At Humboldt State University in Arcata in Northern California, the heart of a marijuana production area known as the Emerald Triangle, incoming students are told at orientation that marijuana remains banned on campus despite the state law, spokesman Grant Scott-Goforth said. The university had given a similar warning for years before the November 2016 vote, advising students that medical marijuana prescriptions did not give them license to bring pot on campus, Scott-Goforth said.
Tom Vasich, a spokesman for UC Irvine, where about half of undergraduates live in campus dorms, said students’ housing contracts prohibit them from possessing marijuana or any other drug.
Unclear what start of sales will bring[hhmc]
Even without policies prohibiting marijuana at universities, Proposition 64 was far from a legal blank check to cannabis users on campus.
The state law legalizes possession by adults over 21, so plenty of college students are still risking citations for underage marijuana possession if they are caught with cannabis. Smoking marijuana in public is also banned under the law, and many campuses, including all Cal State institutions, prohibit smoking of any kind on their grounds.
UC Berkeley police Sgt. Sabrina Reich said students caught with marijuana at the university could receive citations as part of a university disciplinary process. If students are busted in a dorm, they can face a range of sanctions that could affect their housing or academic standing.
“We have a lot of administrative options that are available to us,” she said.
Levine, the police chief at Foothill-De Anza, said his department’s actions on marijuana are typically prompted by someone violating other aspects of the law such as selling marijuana or consuming it in public. More than a year after Proposition 64 went into effect, Levine said he could not recall any instances in which a person who was otherwise following the law was disciplined for possessing marijuana on campus.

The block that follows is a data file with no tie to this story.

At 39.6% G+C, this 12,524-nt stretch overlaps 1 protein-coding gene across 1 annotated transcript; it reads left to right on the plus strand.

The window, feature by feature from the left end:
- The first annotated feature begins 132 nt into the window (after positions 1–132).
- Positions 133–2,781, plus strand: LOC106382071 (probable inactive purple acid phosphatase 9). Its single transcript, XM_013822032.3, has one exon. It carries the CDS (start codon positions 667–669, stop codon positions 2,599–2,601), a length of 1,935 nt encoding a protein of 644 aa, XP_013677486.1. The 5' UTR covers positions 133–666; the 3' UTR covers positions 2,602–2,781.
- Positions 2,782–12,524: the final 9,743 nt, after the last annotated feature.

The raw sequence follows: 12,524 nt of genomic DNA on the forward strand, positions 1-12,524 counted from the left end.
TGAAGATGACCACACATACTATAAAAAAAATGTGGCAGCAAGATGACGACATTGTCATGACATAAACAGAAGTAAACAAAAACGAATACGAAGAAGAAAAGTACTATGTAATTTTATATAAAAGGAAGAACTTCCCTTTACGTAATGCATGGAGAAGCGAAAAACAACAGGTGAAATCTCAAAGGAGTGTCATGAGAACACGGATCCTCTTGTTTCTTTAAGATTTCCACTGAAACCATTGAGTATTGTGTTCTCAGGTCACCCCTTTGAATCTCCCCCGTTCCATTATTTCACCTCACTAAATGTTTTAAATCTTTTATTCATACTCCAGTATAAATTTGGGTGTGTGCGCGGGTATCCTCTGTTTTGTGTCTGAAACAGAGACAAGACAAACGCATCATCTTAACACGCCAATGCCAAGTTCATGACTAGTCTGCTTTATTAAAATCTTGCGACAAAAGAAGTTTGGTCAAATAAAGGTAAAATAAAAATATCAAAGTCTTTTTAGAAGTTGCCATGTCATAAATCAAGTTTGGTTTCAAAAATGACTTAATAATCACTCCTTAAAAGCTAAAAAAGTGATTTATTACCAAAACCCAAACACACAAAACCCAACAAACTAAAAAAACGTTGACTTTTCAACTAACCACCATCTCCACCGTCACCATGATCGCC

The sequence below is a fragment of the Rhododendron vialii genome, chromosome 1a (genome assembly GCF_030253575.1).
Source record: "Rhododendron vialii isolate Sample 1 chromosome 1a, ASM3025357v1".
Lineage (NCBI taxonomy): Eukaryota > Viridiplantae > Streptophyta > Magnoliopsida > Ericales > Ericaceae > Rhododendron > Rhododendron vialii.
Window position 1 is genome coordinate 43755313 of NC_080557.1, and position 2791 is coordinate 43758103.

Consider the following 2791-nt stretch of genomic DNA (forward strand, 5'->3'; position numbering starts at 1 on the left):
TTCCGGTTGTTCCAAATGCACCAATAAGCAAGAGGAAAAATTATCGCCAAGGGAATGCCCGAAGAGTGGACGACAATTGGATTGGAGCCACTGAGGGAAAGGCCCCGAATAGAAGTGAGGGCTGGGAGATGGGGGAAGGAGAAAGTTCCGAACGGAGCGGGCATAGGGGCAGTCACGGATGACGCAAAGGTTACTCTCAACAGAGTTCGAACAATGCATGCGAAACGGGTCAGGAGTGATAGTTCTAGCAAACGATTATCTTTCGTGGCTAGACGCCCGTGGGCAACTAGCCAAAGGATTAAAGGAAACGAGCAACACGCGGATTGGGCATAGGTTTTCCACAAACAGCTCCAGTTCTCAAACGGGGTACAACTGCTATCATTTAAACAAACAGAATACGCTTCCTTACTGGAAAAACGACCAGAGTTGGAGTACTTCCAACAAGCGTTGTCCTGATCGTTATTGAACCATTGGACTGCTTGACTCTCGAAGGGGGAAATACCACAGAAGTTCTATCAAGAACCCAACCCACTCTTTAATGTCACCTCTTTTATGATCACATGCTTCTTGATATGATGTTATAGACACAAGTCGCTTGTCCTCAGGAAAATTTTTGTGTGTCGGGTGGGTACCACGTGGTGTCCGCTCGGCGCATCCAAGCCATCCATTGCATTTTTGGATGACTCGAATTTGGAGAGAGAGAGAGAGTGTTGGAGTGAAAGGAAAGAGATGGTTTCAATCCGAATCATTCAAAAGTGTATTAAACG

But U.S. Attorney General Jeff Sessions’ announcement Thursday that he was ending the Obama administration’s largely hands-off approach to enforcing federal marijuana laws in states where the drug has been legalized underlined another complication: Students and others who possess marijuana could still face prosecution from federal authorities regardless of where they are.
Stanford warned in its November 2016 statement that the federal law supersedes Proposition 64, and noted that federal drug convictions could make students ineligible for financial aid.
Under federal law, possessing any amount of marijuana, on first offense, can subject someone to up to a year in jail.
It’s not yet clear whether the start of recreational marijuana sales last week will ultimately change anything on campuses where illegal marijuana had readily been available.
“It’s definitely going to be more prolific in terms of availability, but … marijuana has always been available in the Berkeley community,” Reich said. “I don’t know that there is going to be a noticeable difference in the instances of possession of marijuana on our campus.”
This story originally appeared on EdSource.org. EdSource is an independent journalism organization that works to engage Californians on key education challenges with the goal of enhancing learning success. Nico Savidge covers higher education and K-12 for EdSource.